• Ross and Herman (both mentioned in the last post) note the intense gratification that comes to being open to the present moment in the quest for truth.
  • We are designed for living in small groups, somewhere in the of range 50 – 200 people. We name such groups villages.
    • It is in these small groups that, optimally, we practice the first three of Herman’s characteristics: the pursuit of self-knowledge, face-to-face discussion, and direct democracy in action.
      • It is in the interaction of villages that the larger narrative emerges.
    • We are both competitive and cooperative by nature.
      • We must learn the skills of non-interference. We must learn how to manage our anger when our cherished beliefs are challenged by the diversity of a global village, both within our small groups and in our interactions with other groups.
      • My personal skill is that I know how to do this, and how to coach others in the processes necessary for this to occur.

I suggest that the central aptitude in all this will be that of personal self-care. If I as an individual am unable to take care of myself, I am unable to gift to others in an effective long-term fashion. The predominant skills will be those of mindfulness and journal-writing, skills that are slowly developing in our current culture.

In my next post, I will expand these characteristics into aspects of daily living.

Your thoughts?

To be continued.

What Limits Me? (Part 3 of 3: What do others want?)

PersonalGrowth1

The third major issue I have is that I do not know what other people want. I was a therapist for 25 years, specialized in anger management. Over my career, I worked with more than 4000 people; many people told me that their lives changed as a result of working with me, sometimes in as little time as a single weekend.

It was clear to me that, in our modern world, therapy was the only field that offered people skills for how to live well. Most fields, including much of psychology and religion, basically tell people what they should do, but give almost no instruction in how to do so. For example, consider the number of times you have been told that you should forgive. Now consider whether people have taught you how to forgive, i.e., an actual skill that effectively allows you to do so. I am willing to guess that the first answer is many times, and the second answer is likely never. As therapist, I taught people actual skills! And as therapist, I had the incredible opportunity of doing my own emotional growth, of using these skills myself.

This was, of course, very gratifying. Subsequently, much of what I did, and the philosophy of how I worked with people, became the basis of my first book Blowing Out the Darkness: The Management of Emotional Life Issues, Especially Anger and Rage (AuthorHouse 2008).

Yet, I was also aware that most people, when they first entered therapy, did not want to be in therapy; they did not want to do the necessary work to change their lives for the better. Essentially this was because therapy requires that people explore the painful issues of their lives, and our fundamental tendency as human beings is to avoid pain. Without intending to be pejorative, I found that people were either lazy (they resisted the work) or fearful (they were afraid of the consequences of doing the work). I also recognized that I had no skill at insisting that people do the work.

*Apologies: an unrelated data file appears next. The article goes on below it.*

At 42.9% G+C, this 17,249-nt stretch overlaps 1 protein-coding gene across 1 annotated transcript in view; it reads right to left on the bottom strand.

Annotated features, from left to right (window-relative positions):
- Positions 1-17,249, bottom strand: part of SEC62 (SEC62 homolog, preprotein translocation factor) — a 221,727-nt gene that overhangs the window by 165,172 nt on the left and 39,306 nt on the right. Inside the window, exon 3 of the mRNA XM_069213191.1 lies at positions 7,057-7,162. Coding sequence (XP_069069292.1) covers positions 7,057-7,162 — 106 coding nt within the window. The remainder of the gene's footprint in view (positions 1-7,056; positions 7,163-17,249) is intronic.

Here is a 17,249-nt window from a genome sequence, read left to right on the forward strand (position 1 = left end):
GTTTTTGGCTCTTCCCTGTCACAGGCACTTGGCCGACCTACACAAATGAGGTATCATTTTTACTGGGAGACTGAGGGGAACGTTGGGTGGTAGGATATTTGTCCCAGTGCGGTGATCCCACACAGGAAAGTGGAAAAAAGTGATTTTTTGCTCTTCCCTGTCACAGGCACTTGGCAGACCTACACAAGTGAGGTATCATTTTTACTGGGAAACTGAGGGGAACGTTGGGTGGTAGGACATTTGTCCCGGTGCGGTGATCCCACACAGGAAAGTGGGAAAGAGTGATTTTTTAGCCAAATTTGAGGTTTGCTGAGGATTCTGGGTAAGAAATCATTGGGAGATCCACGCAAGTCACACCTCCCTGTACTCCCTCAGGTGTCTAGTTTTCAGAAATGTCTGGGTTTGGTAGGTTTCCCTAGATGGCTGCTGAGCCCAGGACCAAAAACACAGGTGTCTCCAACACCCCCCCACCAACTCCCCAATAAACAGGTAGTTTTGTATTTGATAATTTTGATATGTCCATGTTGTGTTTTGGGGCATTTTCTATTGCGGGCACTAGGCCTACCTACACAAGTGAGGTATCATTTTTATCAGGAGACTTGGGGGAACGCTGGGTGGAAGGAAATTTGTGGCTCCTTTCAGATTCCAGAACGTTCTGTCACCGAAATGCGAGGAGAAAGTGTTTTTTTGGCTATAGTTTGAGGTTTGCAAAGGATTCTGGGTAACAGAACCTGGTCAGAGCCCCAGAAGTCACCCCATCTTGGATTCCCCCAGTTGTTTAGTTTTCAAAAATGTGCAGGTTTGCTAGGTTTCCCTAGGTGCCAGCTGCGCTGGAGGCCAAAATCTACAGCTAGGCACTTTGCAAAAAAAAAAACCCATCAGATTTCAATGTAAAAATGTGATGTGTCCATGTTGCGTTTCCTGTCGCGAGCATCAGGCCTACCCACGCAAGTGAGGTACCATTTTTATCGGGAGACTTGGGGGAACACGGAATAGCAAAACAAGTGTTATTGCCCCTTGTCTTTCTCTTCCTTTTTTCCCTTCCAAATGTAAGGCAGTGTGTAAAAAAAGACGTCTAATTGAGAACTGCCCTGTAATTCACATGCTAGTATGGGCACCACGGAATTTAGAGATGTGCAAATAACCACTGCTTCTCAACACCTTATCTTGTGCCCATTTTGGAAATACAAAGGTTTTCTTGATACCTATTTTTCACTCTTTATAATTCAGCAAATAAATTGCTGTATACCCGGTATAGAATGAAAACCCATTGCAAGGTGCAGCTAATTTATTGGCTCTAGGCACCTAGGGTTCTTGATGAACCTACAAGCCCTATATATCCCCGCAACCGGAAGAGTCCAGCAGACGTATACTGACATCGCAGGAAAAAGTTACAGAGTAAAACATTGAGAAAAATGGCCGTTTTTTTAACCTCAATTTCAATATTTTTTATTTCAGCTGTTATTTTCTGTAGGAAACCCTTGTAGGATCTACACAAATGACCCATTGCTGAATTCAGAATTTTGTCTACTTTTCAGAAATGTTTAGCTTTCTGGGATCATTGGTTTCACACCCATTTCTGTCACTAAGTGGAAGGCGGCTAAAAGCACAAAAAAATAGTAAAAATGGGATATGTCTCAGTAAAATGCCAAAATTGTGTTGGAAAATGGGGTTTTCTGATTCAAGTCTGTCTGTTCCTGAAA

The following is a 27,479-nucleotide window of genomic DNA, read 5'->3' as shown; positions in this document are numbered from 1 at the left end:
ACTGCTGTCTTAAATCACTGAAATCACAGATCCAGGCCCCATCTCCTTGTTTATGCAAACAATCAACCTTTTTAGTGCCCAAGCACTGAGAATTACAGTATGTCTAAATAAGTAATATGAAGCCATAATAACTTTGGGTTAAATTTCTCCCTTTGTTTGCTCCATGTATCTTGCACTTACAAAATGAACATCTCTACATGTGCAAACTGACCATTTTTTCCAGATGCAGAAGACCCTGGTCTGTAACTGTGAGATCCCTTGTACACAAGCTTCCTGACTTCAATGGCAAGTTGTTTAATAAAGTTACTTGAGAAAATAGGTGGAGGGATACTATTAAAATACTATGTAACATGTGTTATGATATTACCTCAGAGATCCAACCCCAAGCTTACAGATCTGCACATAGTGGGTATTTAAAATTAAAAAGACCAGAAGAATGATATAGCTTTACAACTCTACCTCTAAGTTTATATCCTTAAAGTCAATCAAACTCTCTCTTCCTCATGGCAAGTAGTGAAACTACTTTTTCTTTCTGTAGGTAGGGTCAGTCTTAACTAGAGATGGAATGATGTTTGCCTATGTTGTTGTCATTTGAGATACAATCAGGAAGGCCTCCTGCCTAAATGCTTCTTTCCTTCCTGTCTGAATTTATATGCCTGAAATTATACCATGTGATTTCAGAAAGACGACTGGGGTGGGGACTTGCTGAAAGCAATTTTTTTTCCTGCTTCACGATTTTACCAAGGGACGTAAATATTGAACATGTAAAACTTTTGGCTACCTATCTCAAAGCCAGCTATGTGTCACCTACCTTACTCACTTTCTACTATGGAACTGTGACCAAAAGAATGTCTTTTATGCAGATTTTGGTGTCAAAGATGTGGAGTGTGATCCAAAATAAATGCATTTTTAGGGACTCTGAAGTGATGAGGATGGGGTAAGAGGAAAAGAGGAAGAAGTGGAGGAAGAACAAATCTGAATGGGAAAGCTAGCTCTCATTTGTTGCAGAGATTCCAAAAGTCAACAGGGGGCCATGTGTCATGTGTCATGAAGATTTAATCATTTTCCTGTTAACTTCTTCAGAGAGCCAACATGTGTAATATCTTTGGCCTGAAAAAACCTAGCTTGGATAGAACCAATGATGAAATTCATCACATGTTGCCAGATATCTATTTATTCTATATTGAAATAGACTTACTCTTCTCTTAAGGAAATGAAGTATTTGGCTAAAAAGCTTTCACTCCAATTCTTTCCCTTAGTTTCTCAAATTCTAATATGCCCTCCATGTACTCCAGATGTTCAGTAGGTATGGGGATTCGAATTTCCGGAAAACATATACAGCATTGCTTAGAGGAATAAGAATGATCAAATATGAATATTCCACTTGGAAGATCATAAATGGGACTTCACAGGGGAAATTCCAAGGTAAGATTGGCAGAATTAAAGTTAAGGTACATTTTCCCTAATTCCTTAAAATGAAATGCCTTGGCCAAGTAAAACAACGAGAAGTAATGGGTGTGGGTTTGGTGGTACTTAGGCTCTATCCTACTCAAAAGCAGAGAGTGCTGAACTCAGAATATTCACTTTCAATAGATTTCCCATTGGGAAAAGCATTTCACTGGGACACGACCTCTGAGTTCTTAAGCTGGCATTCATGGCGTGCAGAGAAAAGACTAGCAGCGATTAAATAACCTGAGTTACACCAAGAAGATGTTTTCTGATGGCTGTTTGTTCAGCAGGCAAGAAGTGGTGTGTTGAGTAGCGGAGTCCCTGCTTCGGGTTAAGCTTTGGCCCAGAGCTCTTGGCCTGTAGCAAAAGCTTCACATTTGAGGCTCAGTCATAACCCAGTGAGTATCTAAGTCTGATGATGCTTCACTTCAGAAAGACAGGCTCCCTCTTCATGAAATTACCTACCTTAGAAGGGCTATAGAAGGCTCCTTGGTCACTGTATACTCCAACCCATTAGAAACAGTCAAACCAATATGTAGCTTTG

Most people would come to me simply to get out of pain. And eventually, slowly, most would do the work; some (perhaps 15%) would stay to make huge changes in their lives, and get to a place where they were deeply satisfied. But most, no!

This became so obvious that eventually I decided that laziness and fearfulness (later I added self-righteousness) were spiritual issues; they required that the individual make a voluntary choice to overcome them. In time, I decided to research these issues, and they become the basis of my PhD. Early on, I subsumed these three characteristics (laziness, fearfulness, self-righteousness) into an ancient Greek term: acedia. This became the basis of my second book Acedia, The Darkness Within, and the darkness of Climate Change (AuthorHouse, 2012).

I do know that every human being wants to live well, to live at peace, able to provide enough for family and life needs, perhaps to have a few luxuries. However, I don’t know if they are willing to do the work of living well.

Because it requires work. The maturity of our species has been compared to that of teenagers, often very nice kids, but frequently wanting to do their own thing and often not having the maturity to make wise choices.

Yet, if we are to survive as a species, we must learn to function with maturity. We must do the work. The negative forces at work in our culture as such that the only other choices are the loss of our civilization or our extinction as a species.

I don’t like these alternatives. I am willing to work otherwise.

This was originally posted to my Facebook on 20160607.

What Limits Me? (Part 2 of 3: What can one person do?)

So much to do!
So much to do!

The second limitation that I struggle with (see my previous post for the first) is the question of: What can one (more) person (me) do? We live in a very complex world that, in the space of my lifetime, has become a global village. As I look around, I am aware that large numbers of people are attempting to make a difference, attempting to find resolutions to the incredibly complex issues that our civilization now faces. Many, if not most, of these people probably have better networks than I; they likely also have better resources for touching others, and perhaps better knowledge of how to impact systems.

In Blessed Unrest (2007) Paul Hawken notes a global democratic mass movement of independent, non-governmental non-profits. This movement arose from three converging root issues: environmentalism, social justice, and the struggle of indigenous peoples for cultural survival in the global consumer economy. The movement has been ignored (by the media) because it is intrinsically decentralized. I believe this movement represents the Cultural Creatives (Ray and Anderson, 2005), people orientated to green and environmentally sustainable values, and who now make up approximately 50% of the world population.